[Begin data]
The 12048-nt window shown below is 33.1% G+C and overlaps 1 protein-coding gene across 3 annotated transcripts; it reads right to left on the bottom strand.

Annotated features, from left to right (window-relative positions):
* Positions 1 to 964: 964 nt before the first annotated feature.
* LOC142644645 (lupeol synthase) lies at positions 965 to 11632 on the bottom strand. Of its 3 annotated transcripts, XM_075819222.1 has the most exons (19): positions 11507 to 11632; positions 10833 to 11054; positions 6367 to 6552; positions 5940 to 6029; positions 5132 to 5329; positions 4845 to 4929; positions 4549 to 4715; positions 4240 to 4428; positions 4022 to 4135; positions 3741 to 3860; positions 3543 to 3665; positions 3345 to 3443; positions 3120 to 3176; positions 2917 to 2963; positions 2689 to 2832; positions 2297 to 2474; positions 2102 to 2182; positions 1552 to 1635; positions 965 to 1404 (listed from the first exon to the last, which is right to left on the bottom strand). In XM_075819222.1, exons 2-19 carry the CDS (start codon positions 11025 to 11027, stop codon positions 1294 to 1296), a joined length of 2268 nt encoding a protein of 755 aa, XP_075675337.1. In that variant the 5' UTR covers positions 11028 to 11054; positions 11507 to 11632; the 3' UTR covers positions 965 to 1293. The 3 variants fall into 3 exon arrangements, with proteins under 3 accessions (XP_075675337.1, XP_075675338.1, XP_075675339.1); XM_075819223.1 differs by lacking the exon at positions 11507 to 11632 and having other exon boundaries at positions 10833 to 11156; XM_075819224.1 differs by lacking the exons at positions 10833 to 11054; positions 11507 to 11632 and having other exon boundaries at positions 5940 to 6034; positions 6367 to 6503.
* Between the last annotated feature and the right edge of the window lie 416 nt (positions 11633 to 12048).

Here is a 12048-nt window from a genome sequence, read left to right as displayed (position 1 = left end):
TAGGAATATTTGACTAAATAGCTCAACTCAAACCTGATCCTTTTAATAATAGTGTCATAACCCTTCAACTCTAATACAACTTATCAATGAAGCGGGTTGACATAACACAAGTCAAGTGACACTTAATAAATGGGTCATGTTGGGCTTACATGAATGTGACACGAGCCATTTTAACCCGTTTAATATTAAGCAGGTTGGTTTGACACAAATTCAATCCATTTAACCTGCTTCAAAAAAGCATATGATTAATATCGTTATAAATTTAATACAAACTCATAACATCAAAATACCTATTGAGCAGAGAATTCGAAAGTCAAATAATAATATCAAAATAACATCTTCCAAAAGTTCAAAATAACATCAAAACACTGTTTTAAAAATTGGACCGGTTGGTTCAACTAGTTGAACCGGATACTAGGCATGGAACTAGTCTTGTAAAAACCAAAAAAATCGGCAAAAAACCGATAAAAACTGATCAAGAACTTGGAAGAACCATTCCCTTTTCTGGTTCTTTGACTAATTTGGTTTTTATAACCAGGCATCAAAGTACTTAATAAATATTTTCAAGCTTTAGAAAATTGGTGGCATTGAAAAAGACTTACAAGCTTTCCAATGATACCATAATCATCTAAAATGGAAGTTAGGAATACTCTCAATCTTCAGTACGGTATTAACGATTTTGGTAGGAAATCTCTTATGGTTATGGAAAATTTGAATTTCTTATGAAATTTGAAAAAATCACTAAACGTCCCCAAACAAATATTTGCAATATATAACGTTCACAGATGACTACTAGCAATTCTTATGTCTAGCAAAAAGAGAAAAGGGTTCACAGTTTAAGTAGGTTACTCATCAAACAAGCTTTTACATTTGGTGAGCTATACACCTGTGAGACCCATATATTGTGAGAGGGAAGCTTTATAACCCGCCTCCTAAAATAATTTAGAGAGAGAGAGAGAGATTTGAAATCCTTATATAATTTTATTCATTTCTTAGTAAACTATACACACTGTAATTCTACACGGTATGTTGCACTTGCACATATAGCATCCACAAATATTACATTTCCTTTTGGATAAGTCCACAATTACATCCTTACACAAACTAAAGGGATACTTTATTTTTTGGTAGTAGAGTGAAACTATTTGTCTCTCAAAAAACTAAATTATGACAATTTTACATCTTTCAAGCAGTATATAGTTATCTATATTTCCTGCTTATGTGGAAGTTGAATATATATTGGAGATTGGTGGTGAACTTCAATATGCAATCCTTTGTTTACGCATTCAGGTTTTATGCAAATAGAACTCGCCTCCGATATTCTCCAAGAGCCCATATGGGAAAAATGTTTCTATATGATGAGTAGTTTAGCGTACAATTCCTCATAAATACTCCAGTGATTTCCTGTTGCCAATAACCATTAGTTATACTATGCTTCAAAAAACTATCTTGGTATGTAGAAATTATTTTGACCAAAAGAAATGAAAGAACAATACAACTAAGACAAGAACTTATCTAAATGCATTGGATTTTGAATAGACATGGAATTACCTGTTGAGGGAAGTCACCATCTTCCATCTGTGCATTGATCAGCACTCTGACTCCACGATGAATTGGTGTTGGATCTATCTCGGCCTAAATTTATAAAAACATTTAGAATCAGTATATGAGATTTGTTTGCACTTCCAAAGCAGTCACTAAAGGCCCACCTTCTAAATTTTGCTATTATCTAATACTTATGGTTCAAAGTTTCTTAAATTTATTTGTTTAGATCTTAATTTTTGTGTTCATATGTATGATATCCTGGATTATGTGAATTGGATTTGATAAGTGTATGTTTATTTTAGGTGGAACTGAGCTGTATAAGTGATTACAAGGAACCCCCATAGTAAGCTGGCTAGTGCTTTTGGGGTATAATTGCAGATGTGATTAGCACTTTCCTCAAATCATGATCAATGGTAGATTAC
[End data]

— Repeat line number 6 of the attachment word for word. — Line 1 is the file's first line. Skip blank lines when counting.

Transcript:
Here is a 12048-nt window from a genome sequence, read left to right as displayed (position 1 = left end):